Tougher lending restrictions and a more agile construction industry is being credited for Australia's notoriously expensive housing market being more affordable than New Zealand's.
The annual Demographia International Housing Affordability released yesterday shows all of New Zealand's main centres are now either seriously or severely unaffordable, with the median price 6.5 times the median household income.
The study still considers Australia as severely unaffordable, but overall the market is slightly cheaper than New Zealand's, with median prices 5.9 times the median household income.
The property analysts CoreLogic said property values in Sydney and Melbourne have fallen since their peaks in 2017, and most other markets in Australia are losing momentum.
The company's head of research, Tim Lawless, said normally Australia's housing cycles are dictated by interest rates or an economic shock, but this had been influenced by credit availability.
He said the Australian Prudential Regulation Authority had limited investor credit growth and put a speed limit on interest only mortgages.
"Debt levels in Australian households were absolutely at record highs and we weren't seeing enough households really starting to try to drill down that level of debt which I think was the main catalyst to bring in some of these reforms."
Mr Lawless said the price drop was also a natural consequence of people simply not being able to afford to buy a house, so demand has fallen.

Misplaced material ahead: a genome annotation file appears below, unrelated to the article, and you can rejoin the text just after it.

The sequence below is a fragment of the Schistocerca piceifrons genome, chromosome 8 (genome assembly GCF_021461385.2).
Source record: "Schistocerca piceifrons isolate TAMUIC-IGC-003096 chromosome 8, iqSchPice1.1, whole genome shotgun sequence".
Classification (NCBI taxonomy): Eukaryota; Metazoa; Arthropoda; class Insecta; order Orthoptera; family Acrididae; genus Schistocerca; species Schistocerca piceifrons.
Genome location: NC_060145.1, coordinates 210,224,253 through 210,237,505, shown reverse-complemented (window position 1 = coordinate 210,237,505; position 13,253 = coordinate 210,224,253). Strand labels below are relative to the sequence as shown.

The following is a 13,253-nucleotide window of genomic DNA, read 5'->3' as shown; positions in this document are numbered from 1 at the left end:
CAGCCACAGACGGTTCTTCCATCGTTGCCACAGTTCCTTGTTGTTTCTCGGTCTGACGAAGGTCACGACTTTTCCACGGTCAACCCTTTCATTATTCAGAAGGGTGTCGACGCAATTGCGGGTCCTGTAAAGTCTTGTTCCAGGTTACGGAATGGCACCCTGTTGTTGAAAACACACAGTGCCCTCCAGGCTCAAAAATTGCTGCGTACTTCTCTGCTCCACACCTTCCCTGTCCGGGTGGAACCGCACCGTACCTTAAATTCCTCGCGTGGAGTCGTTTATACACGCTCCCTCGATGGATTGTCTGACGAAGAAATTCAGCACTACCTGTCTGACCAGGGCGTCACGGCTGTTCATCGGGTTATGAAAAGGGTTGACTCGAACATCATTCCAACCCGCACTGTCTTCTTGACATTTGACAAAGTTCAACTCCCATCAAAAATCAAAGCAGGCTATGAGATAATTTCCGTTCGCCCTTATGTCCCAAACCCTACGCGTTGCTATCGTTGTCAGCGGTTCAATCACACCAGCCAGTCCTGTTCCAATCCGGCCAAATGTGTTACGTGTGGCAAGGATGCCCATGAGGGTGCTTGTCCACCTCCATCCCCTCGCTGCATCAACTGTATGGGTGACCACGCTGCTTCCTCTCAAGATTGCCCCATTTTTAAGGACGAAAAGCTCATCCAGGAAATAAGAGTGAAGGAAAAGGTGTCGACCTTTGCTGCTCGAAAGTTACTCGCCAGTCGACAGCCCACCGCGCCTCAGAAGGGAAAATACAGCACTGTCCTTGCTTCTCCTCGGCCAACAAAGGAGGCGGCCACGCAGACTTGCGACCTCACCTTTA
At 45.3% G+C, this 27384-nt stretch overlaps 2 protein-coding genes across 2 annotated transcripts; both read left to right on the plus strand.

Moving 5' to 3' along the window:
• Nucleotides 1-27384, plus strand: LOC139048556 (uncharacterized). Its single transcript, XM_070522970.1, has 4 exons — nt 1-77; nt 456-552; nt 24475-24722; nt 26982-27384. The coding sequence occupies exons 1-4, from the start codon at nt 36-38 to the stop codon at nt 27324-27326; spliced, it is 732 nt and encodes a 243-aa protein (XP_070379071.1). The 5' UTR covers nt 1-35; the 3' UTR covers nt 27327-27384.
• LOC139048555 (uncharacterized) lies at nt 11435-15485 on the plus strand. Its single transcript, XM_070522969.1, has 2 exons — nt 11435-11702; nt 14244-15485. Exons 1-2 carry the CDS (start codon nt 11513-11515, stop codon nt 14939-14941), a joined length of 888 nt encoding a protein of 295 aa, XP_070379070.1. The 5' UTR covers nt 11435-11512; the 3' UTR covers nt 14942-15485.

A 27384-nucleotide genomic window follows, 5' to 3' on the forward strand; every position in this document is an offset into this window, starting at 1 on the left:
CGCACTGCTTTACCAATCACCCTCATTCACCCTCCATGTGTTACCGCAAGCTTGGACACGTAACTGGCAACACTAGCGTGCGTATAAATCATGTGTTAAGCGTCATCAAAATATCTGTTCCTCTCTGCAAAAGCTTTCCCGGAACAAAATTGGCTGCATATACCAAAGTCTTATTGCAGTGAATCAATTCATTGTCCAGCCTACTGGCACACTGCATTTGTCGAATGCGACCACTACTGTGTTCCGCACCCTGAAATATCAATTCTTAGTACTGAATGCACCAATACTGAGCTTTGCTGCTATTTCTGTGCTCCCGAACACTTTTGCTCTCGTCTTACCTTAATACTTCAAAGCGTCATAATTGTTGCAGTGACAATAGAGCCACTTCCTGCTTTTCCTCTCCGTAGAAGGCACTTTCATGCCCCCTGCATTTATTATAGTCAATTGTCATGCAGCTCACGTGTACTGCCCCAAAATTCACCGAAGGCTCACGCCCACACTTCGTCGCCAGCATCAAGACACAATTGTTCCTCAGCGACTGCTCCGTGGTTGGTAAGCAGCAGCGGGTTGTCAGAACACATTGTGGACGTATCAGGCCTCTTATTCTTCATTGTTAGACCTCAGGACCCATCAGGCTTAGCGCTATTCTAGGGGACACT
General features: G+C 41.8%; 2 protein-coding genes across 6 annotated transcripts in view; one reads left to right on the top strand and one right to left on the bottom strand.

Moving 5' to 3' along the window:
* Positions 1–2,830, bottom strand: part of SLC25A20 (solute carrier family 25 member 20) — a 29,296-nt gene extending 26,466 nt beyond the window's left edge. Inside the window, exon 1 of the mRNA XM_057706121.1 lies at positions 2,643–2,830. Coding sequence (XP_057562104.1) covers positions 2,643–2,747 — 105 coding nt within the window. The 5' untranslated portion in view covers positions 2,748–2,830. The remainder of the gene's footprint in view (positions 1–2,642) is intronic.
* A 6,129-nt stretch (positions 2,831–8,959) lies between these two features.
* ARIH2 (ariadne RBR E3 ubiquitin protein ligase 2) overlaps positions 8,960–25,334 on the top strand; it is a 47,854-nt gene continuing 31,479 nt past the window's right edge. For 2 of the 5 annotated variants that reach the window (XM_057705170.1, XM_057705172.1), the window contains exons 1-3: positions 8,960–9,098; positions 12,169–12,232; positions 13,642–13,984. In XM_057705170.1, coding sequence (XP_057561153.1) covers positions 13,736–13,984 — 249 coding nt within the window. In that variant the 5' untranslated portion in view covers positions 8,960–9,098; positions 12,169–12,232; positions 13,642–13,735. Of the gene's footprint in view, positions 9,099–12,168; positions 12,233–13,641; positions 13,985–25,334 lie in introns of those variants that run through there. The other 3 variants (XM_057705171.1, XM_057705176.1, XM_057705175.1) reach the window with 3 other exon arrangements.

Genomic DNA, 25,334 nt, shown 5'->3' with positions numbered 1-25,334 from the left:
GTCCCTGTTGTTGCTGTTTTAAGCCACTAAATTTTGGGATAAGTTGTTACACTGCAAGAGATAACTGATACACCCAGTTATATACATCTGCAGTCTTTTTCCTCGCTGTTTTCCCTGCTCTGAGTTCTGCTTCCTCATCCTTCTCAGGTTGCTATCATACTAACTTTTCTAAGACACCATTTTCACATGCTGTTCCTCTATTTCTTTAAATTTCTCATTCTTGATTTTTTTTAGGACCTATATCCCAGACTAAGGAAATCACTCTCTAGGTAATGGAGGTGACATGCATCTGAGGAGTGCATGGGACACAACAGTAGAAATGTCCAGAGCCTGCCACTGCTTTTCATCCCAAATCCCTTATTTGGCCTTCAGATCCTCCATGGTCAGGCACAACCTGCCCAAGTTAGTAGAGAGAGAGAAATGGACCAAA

"Without a doubt we were seeing more and more buyers simply unable to enter the housing market because they couldn't afford to get their foot in the door."
Australia has also been moving through the peak of an unprecedented building boom Mr Lawless said, particularly for high-rise apartments.
He said one of the big differences in the two markets is that the supply response in Australia had been very adequate, which hasn't been the same for New Zealand.
He said there appeared to be a bottleneck in this country's ability to deliver on new housing.
"Despite the fact that consents have been quite strong, getting commencements and products started in the marketplace seems to be where the bottleneck is."
Mr Lawless said Australia's banking sector had also been through a Royal Commission which has meant the banks have really tightened up on their lending criteria, scrutinising peoples' expenses and their ability to pay off their debt.
His New Zealand counterpart for CoreLogic, Nick Goodall, said it had been easier for New Zealanders to borrow, which has meant more people could get into houses, driving up prices.
"The availability of credit has obviously contributed to the amount of price growth we've seen over the last five, six, seven years."
He said low interest rates has also meant people could get access to money and borrow large sums with not as much income.